March 19, 2004
Wildlife, Nature Tourism Can Stimulate Local Economy
Soaring high above river bluffs, a bald eagle is oblivious to the binoculars trained on her from visitors below. The nearby community, which provides lodging, transportation and other services to bird-watchers who flock to the area each spring, however, is very much aware of the economic benefit brought by these tourists.
Watching wildlife is a thrill shared by growing numbers of people, according to the U.S. Department of Interior. In 2001, 82 million Americans participated in wildlife-recreation activities and spent more than $38 billion in the process. In fact, wildlife-viewing activities are recognized as one of the fastest growing segments of wildlife-based recreation. And the potential these activities hold for stimulating the local economy in suburban, rural and exurban areas is also sky-high.
"Any community with protected natural resources can tap into this economic benefit while protecting and enhancing their local wildlife," said Kelly Cain, a professor at the University of Wisconsin-River Falls. To teach people how to establish wildlife-watching opportunities, the University and Watchable Wildlife, Inc., an international wildlife-viewing organization, have developed an online graduate-level certificate.
"The Wildlife Recreation and Nature Tourism Certificate will help conservationists, community leaders, tourism directors, and recreation and hospitality providers build the skills necessary to effectively conserve their natural resources while generating jobs and revenue for their communities," Cain said. "Students will learn how to be better economists as well as better environmentalists."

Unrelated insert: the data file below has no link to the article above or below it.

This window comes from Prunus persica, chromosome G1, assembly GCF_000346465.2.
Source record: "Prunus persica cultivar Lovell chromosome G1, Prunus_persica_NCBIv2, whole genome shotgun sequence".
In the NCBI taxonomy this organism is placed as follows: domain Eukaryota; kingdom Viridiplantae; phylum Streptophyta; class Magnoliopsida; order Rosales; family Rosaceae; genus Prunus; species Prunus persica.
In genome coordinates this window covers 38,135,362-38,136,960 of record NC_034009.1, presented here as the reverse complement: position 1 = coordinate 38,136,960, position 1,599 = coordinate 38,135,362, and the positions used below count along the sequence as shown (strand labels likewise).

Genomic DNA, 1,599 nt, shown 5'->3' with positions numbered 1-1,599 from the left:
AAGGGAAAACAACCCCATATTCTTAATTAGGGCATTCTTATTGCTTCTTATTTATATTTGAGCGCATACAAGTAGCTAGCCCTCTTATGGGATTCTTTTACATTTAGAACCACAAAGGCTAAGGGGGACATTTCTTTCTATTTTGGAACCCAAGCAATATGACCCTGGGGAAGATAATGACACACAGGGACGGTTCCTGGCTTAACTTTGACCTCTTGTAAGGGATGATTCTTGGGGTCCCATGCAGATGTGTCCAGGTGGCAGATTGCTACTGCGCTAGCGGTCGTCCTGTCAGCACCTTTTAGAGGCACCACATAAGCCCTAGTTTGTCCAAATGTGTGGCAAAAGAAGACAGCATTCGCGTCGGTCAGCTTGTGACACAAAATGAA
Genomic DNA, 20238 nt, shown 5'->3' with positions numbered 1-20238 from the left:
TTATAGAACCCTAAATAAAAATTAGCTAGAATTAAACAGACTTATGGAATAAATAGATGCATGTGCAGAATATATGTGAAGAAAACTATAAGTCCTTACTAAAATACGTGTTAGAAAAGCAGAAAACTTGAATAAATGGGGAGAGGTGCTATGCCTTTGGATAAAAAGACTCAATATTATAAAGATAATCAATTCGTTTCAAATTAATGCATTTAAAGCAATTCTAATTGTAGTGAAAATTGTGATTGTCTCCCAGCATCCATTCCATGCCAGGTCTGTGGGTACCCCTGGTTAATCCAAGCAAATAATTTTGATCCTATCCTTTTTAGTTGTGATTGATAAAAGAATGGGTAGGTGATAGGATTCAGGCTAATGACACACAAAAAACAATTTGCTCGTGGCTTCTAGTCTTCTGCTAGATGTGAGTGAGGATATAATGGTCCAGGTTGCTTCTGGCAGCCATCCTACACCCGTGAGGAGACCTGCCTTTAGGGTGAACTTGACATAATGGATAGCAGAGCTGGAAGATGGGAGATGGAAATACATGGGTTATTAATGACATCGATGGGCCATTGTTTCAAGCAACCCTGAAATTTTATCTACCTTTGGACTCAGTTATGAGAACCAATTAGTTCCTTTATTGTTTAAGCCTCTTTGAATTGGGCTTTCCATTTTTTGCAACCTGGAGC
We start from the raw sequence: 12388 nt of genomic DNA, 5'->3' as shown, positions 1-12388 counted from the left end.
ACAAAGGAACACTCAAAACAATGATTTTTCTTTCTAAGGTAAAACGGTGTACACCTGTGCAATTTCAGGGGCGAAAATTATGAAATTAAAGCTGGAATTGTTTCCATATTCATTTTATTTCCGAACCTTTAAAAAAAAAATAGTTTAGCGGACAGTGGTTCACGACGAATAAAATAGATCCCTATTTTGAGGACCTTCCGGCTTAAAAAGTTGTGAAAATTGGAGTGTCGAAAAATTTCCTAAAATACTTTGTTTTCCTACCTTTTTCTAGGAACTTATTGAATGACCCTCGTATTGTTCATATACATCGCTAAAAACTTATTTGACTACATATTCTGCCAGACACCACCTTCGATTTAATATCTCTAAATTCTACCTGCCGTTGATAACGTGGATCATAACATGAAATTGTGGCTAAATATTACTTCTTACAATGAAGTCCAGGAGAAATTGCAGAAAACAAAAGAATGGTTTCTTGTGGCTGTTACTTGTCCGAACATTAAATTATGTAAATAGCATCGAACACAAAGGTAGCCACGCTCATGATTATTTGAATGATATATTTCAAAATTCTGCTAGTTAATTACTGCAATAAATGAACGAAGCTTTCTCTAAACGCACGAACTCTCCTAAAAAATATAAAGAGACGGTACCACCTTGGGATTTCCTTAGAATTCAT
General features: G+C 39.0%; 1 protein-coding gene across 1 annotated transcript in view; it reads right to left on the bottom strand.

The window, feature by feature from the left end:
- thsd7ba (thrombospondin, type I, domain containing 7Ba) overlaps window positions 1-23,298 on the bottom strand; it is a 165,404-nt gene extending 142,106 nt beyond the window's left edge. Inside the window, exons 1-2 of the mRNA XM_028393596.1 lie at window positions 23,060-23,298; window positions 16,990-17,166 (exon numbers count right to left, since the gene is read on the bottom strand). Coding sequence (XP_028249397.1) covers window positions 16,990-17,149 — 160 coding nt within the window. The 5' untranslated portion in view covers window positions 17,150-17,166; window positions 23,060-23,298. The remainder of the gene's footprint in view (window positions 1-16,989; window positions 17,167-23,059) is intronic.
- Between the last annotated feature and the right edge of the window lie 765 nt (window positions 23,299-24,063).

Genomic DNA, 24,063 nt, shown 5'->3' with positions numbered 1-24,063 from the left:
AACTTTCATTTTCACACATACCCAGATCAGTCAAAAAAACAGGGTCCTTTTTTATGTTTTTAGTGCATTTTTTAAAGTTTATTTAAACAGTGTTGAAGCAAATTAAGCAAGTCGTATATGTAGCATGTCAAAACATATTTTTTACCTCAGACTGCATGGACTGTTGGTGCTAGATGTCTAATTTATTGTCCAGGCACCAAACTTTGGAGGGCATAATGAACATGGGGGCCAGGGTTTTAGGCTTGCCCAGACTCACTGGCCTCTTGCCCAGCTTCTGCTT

The first of its kind in the United States, the certificate offers courses via the Internet and is accessible to virtually anyone in the world, he added. Projects conducted throughout the program help students produce a business plan for an actual site, which promotes "sustainability-based development" for wildlife-viewing activities, Cain said.
The introductory course and prerequisite will be offered online beginning May 24. All students need to apply for graduate study at UW-RF before registering for classes. Visit http:/www.watchwildlife.com or call the UW-RF Graduate Studies Office at 715/425-3256 or 800-228-5607 for more information.
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